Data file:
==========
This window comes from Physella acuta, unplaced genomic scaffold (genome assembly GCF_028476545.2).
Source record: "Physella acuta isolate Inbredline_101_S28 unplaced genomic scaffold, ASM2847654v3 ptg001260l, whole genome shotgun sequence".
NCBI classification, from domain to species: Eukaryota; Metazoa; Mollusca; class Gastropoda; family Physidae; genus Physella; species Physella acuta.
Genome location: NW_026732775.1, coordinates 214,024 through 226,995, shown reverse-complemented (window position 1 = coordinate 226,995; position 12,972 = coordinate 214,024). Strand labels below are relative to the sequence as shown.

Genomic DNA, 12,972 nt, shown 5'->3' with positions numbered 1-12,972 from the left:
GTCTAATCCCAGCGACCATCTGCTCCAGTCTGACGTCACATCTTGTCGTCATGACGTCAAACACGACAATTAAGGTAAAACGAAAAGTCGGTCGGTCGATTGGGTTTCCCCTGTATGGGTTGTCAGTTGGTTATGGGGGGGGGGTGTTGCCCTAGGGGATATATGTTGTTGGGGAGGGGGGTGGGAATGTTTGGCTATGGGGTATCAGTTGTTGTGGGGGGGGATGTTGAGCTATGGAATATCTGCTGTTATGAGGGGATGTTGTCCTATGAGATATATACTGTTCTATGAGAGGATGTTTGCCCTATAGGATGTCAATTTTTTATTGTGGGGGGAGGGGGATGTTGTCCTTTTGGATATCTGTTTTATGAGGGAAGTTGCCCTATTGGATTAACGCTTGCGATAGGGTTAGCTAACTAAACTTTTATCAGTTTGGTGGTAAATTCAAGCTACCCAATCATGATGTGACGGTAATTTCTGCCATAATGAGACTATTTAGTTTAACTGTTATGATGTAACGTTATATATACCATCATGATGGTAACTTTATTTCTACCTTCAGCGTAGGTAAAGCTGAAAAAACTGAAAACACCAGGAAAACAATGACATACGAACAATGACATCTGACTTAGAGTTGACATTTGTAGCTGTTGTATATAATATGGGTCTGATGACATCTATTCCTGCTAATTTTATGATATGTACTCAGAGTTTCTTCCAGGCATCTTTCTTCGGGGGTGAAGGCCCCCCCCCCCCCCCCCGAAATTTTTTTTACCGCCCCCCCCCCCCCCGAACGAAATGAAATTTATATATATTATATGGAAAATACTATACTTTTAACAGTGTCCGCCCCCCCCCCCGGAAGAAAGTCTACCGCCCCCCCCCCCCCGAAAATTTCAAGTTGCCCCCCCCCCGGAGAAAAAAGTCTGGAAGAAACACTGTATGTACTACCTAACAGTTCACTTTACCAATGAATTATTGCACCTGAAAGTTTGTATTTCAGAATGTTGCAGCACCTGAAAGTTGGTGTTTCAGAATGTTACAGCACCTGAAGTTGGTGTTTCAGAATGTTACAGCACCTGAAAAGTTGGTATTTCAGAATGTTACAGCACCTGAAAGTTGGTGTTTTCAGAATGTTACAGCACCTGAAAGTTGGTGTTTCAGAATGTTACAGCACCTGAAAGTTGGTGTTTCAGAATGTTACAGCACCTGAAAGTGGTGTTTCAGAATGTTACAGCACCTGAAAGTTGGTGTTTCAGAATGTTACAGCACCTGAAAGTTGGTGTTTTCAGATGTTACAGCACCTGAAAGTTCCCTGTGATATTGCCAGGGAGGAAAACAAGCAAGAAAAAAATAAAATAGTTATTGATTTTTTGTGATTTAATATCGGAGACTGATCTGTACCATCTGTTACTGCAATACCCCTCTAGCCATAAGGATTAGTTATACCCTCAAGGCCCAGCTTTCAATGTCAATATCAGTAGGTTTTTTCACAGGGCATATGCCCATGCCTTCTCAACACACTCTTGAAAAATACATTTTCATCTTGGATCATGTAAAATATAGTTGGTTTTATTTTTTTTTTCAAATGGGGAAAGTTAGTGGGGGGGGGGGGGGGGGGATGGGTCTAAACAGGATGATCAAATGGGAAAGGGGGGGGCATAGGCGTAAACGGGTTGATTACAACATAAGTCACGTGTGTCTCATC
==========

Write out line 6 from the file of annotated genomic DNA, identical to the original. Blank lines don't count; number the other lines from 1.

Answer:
GTCTAATCCCAGCGACCATCTGCTCCAGTCTGACGTCACATCTTGTCGTCATGACGTCAAACACGACAATTAAGGTAAAACGAAAAGTCGGTCGGTCGATTGGGTTTCCCCTGTATGGGTTGTCAGTTGGTTATGGGGGGGGGGTGTTGCCCTAGGGGATATATGTTGTTGGGGAGGGGGGTGGGAATGTTTGGCTATGGGGTATCAGTTGTTGTGGGGGGGGATGTTGAGCTATGGAATATCTGCTGTTATGAGGGGATGTTGTCCTATGAGATATATACTGTTCTATGAGAGGATGTTTGCCCTATAGGATGTCAATTTTTTATTGTGGGGGGAGGGGGATGTTGTCCTTTTGGATATCTGTTTTATGAGGGAAGTTGCCCTATTGGATTAACGCTTGCGATAGGGTTAGCTAACTAAACTTTTATCAGTTTGGTGGTAAATTCAAGCTACCCAATCATGATGTGACGGTAATTTCTGCCATAATGAGACTATTTAGTTTAACTGTTATGATGTAACGTTATATATACCATCATGATGGTAACTTTATTTCTACCTTCAGCGTAGGTAAAGCTGAAAAAACTGAAAACACCAGGAAAACAATGACATACGAACAATGACATCTGACTTAGAGTTGACATTTGTAGCTGTTGTATATAATATGGGTCTGATGACATCTATTCCTGCTAATTTTATGATATGTACTCAGAGTTTCTTCCAGGCATCTTTCTTCGGGGGTGAAGGCCCCCCCCCCCCCCCCCGAAATTTTTTTTACCGCCCCCCCCCCCCCCGAACGAAATGAAATTTATATATATTATATGGAAAATACTATACTTTTAACAGTGTCCGCCCCCCCCCCCGGAAGAAAGTCTACCGCCCCCCCCCCCCCGAAAATTTCAAGTTGCCCCCCCCCCGGAGAAAAAAGTCTGGAAGAAACACTGTATGTACTACCTAACAGTTCACTTTACCAATGAATTATTGCACCTGAAAGTTTGTATTTCAGAATGTTGCAGCACCTGAAAGTTGGTGTTTCAGAATGTTACAGCACCTGAAGTTGGTGTTTCAGAATGTTACAGCACCTGAAAAGTTGGTATTTCAGAATGTTACAGCACCTGAAAGTTGGTGTTTTCAGAATGTTACAGCACCTGAAAGTTGGTGTTTCAGAATGTTACAGCACCTGAAAGTTGGTGTTTCAGAATGTTACAGCACCTGAAAGTGGTGTTTCAGAATGTTACAGCACCTGAAAGTTGGTGTTTCAGAATGTTACAGCACCTGAAAGTTGGTGTTTTCAGATGTTACAGCACCTGAAAGTTCCCTGTGATATTGCCAGGGAGGAAAACAAGCAAGAAAAAAATAAAATAGTTATTGATTTTTTGTGATTTAATATCGGAGACTGATCTGTACCATCTGTTACTGCAATACCCCTCTAGCCATAAGGATTAGTTATACCCTCAAGGCCCAGCTTTCAATGTCAATATCAGTAGGTTTTTTCACAGGGCATATGCCCATGCCTTCTCAACACACTCTTGAAAAATACATTTTCATCTTGGATCATGTAAAATATAGTTGGTTTTATTTTTTTTTTCAAATGGGGAAAGTTAGTGGGGGGGGGGGGGGGGGGATGGGTCTAAACAGGATGATCAAATGGGAAAGGGGGGGGCATAGGCGTAAACGGGTTGATTACAACATAAGTCACGTGTGTCTCATC